Side two is again an attempt to collect together rock tunes, so of course it starts with Roy Orbison. You Got It is still pretty good, though to be fair, The Big O could sing Crazy Frog and make it sound great. Fine Young Cannibals returned in style with She Drives Me Crazy, a song that has now, very rightly, achieved legendary status, and another song on NOW 14 that you won’t believe didn’t get to number one. Like INXS’ Need You Tonight, which the foolish British record buying public needed TWO attempts to get it into the charts; it had originally stalled on number 58 when released in 1987. In one of the sloppiest errors on a NOW album ever, the end of the song (“You’re one of my kind”) is rather ignobly chopped off chopped off and the anticipation of the payoff is replaced by the introduction of Status Quo’s horrible Burning Bridges (On and Off and On Again). I’ll never understand why this track was such a big hit, but it’s becoming clear to me that the 80s record buyer would buy any old crap with a dreary, repetitive chorus that sounded like something from the terraces at Stamford Bridge. Interestingly, the song would gain a second life, in 1994, as a football chant, when the famously Spurs-supporting band took a big sack of Old Trafford cash to re-record the song with different lyrics for Manchester United, scoring a number one in the process. Unforgiveable.

Status Quo

I never thought I’d say it, but thank God for Then Jericho. Big Area was one of only two top twenty hits the band had (The Motive (Living Without You) being the other), and frankly, they should have been massive, managing to combine hard rock, pop and stadium sized tracks to surprisingly good effect, the best bits of Big Country, U2, Simple Minds and countless other bands they often get confused with (Cutting Crew, The Alarm). They had an added touch of glamorous sex appeal from lead man Mark Shaw, whose ego got the better of him (hey, sleeping with Belinda Carlisle will do that to the best of men) and he left the band in the lurch for a (no doubt) hefty solo contract with EMI. Where for art they now? The Butlins nostalgia tour and Shaw sometimes performs in an 80s ‘supergroup’ that includes Tony Hadley, Paul Young and Fish!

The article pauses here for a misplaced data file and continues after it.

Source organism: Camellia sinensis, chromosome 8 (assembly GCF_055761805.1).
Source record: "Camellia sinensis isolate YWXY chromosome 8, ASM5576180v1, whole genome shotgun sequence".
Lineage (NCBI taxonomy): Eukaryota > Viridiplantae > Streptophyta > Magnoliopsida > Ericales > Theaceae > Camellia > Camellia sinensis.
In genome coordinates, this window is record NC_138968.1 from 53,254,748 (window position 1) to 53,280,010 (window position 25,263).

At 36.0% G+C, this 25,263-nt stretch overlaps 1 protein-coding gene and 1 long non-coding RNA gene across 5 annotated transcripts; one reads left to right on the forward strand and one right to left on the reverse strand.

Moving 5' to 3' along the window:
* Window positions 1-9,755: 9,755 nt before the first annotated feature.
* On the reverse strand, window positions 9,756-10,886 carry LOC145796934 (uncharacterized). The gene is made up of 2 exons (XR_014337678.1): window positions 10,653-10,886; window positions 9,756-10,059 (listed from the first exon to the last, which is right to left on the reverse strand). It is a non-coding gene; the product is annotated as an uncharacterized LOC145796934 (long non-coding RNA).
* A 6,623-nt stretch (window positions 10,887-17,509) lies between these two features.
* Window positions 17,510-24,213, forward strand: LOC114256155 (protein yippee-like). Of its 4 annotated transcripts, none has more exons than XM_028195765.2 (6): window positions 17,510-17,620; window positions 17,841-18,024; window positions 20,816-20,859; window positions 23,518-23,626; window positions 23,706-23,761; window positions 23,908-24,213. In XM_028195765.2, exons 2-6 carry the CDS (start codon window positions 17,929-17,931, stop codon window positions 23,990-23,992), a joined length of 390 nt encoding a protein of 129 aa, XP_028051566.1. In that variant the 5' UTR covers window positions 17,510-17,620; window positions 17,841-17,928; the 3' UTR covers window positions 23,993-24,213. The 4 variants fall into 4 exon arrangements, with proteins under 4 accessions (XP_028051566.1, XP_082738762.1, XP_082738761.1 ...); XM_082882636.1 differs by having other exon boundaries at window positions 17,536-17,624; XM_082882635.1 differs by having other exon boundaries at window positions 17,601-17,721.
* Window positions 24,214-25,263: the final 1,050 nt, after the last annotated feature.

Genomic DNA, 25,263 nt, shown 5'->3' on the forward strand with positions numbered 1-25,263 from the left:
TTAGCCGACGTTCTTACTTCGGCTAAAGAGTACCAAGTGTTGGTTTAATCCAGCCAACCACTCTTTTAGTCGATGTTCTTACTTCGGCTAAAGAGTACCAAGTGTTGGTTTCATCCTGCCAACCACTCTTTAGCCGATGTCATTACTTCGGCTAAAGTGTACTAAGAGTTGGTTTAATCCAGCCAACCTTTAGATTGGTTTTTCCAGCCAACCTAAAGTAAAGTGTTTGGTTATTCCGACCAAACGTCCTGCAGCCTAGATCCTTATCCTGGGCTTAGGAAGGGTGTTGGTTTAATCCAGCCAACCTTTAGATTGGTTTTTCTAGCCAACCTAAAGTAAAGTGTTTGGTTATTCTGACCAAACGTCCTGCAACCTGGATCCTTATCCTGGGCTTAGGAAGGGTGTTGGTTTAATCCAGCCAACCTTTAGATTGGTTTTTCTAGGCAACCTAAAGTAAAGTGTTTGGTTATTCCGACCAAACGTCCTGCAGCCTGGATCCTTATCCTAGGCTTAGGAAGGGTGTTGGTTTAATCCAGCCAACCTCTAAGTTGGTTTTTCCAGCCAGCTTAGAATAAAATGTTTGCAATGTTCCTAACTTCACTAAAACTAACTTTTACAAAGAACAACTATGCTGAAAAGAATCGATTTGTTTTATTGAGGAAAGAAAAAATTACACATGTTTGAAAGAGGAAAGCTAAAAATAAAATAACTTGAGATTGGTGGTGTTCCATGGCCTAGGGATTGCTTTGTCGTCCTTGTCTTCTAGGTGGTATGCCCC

(As a side note, while preparing this review I happened to catch a dreadful piece of TV about talent shows, which featured clips from Reborn in the USA, a show where 80s pop stars were sent on a tour of the States to try and revive their careers. Mark Shaw was one of the participants and was, undeniably, an arse. It seemed his only ally was one Tony Hadley, so maybe their supergroup fortunes were forged on that fateful and, for Shaw at least, truncated road trip.)

Morrissey’s Last Of The International Playboys seems thoroughly out of place in this testosterone-fuelled, denim-clad company (though I’m sure many would argue he could challenge Mark Shaw in a “being an arse” competition). It’s a song I loved as a kid but now sounds very Second Division in Moz’s discography. Poison were always a bit Second Division in everything, and Every Rose Has It’s Thorn is an utterly dire attempt at a rock/country knock off of Guns n’ Roses.

The first half of NOW 14 closes with possibly the most forgotten number one in the series so far. Even telling you it was Simple Minds’ only number one will not nudge your brain any. Belfast Child is, frankly, odd. This song has no business being a single, let alone a chart-topper. It’s trite, depressing, mawkish, of questionable judgement and, for the first half, almost listenable. I just don’t get it; maybe someone who bought it can enlighten me.

Thankfully, side three brings back some fun to proceedings, providing our dance tunes for this episode. Neneh Cherry’s Buffalo Stance is still great, and Inner City’s Good Life sounds a lot better to my ears now than it did back in the day. I wasn’t a huge hit in 1989, but it’s aged well and still sounds surprisingly contemporary. Sadly, I can’t say the same for S-Express’ Hey Music Lover which is still good fun, but is let down by cheap 80s production far removed from the slickness of Theme from S-Express or even Superfly Guy (which failed to appear on a NOW album, sadly). Quite what Living In A Box are doing mixed up on this side is anyone’s guess, but here they are. Blow The House Down is a good, efficient, pop-dance track but is instantly forgotten long before it finishes. Thankfully this would be the last appearance for the Paul Weller imposter, as The Style Council sign off with their farewell single, Promised Land. No, I didn’t remember it either.